Going easy on yourself: Self-compassion

Most of us are professional self-critics. A sad fact is that we are generally more likely to be compassionate towards others than ourselves.

Why is this self beat-up such a common practice? There are several possibilities. In her book 'Self-Compassion', Kristen Neff suggests that self-criticism exists to try and keep personal standards high, keep us safe, help us feel better than average, and help ensure we are accepted by others. She raises the point that self-criticism can be especially brutal because there is no external referee to keep the nastiness in-check.

Positive psychology scholars such as Martin Seligman reckon that psychological research has been dominated by the 'negative'. This is because our brains are geared towards focusing more on threat-related information in order to keep us safe. For instance, in your caveman days you would have paid more attention to the predator rustling in nearby bushes rather than that cloud shaped remarkably like a fish. In this way, self-criticism can be seen as an attempt to keep us 'safe' by promoting behaviours that, for instance, attract acceptance from the social group we operate in.

Self-esteem involves a person's evaluation of his or her overall worth and so links well with self-criticism. For many years, self-esteem has been one of the more prominent topics in psychology for both researchers and members of the general public. While some see this as the key to improved well-being and overall happiness, there are several potential issues with self-esteem. Some of these include:

  • There has been an increase in research that shows self-esteem does not necessarily lead to the benefits popularly believed to exist.
  • There is evidence that self-esteem is a consequence, rather than the cause of things such as higher academic achievement, positive mood and low anxiety.
  • Boosting self-esteem often relies on positive evaluations by others. These evaluations are things we cannot control and are subject to the various thinking biases we all experience.
  • Positive evaluations tend to only provide us with a short hit of increased well-being. This can be followed by a crash that results in negative feelings like worthlessness, anxiety and so on. If these evaluations were effective, we would need very few of them to achieve a sustained lift in our self-esteem.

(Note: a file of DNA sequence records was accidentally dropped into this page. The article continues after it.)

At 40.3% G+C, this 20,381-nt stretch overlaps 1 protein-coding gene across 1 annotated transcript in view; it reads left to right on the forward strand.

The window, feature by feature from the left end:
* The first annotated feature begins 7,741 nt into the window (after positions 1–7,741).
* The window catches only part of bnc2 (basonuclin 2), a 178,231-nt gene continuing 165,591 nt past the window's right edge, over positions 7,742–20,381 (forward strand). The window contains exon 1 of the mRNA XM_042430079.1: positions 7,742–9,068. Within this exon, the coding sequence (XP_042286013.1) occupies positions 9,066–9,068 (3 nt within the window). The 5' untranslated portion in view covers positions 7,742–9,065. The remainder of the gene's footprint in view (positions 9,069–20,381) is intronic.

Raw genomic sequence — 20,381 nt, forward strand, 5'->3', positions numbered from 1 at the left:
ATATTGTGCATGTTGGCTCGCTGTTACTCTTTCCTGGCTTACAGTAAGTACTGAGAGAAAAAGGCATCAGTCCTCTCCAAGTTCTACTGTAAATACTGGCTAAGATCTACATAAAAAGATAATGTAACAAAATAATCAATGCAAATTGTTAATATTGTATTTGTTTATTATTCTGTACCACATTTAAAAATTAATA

• Judging ourselves involves making comparisons with others. The problem here is that you can always find someone doing 'better' than you. This means the comparisons you make are dependent on who you are comparing yourself against. In other words, it's a subjective exercise that often leads to feelings of disappointment or worse.
  • People who are high in self-esteem can exhibit some not-so-desirable qualities such as narcissism and discriminatory attitudes.
  • Related to the last point, a focus on self-esteem can result in de-emphasising or devaluating things we are not so good at. This may mean we turn away from valuable learning and skill-development experiences.

An alternative to the self-esteem route is 'self-compassion'. This concept has raised the interest of psychologists and researchers over recent years and has links with Eastern-influenced approaches such as mindfulness. Bringing in Kristen Neff again, she describes self-compassion as comprising, not only self-directed kindness, but also an awareness of the suffering of others (we're all in this together) and recognising self-criticism in a non-judgemental way (mindfulness).

Neff argues that self-compassion has the benefits of positive self-esteem without having to be perfectionist or compare ourselves to others. There is a growing body of research that suggests self-compassion can give us various psychological benefits as well as induce changes in the brain. An introduction to the science of compassion can be found on this website: http://ccare.stanford.edu/the-huffington-post/the-science-of-compassion/

I think there is a place for both self-compassion and self-esteem development (despite some of the issues described in this article) in helping you achieve a more positive view of yourself. An important focus is thinking about what you are actually saying to yourself via your 'self-critic'. There are many inaccurate and distorted thoughts in the heads of self-critical people. Identifying these thoughts and changing them can be a useful way to make life a bit easier for yourself. A focus on this, rather than other issues such as comparisons with others and thinking about what you are 'good' and 'bad' at is the way to go in my opinion.

There are also various publications and resources devoted to increasing your ability to be self-compassionate and less critical. For more information, take a look at:

The Centre for Compassion and Altruism Research and Education: http://www.stanford.edu/group/ccare/cgi-bin/wordpress/ 

The Compassionate Mind Foundation: http://www.compassionatemind.co.uk/index.htm

The views expressed in this article are those of the author. All articles published on Counselling Directory are reviewed by our editorial team.

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